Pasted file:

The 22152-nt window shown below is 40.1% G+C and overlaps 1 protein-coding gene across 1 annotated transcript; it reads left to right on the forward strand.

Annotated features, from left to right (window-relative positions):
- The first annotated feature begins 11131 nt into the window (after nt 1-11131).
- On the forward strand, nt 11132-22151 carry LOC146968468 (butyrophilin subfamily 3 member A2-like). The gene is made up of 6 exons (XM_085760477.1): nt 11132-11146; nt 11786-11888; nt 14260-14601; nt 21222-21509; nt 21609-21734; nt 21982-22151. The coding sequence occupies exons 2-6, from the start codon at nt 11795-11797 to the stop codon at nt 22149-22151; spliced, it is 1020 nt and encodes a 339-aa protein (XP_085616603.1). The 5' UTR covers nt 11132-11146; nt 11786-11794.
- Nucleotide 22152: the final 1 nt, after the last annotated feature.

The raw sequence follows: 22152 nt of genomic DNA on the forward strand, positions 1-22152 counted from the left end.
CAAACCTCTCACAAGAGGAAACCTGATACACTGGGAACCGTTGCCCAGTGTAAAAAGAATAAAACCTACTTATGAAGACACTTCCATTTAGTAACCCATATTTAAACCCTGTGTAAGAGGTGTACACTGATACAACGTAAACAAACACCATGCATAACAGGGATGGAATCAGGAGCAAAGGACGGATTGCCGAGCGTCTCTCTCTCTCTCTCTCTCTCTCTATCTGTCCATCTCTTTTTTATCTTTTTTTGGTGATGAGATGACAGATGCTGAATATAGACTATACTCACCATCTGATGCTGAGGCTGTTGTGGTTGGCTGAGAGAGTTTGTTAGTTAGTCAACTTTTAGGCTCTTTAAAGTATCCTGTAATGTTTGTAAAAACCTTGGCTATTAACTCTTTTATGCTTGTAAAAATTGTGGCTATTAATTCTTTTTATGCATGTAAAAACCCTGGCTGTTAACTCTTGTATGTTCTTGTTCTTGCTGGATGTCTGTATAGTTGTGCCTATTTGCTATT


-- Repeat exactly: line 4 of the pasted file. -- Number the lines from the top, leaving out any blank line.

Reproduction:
- On the forward strand, nt 11132-22151 carry LOC146968468 (butyrophilin subfamily 3 member A2-like). The gene is made up of 6 exons (XM_085760477.1): nt 11132-11146; nt 11786-11888; nt 14260-14601; nt 21222-21509; nt 21609-21734; nt 21982-22151. The coding sequence occupies exons 2-6, from the start codon at nt 11795-11797 to the stop codon at nt 22149-22151; spliced, it is 1020 nt and encodes a 339-aa protein (XP_085616603.1). The 5' UTR covers nt 11132-11146; nt 11786-11794.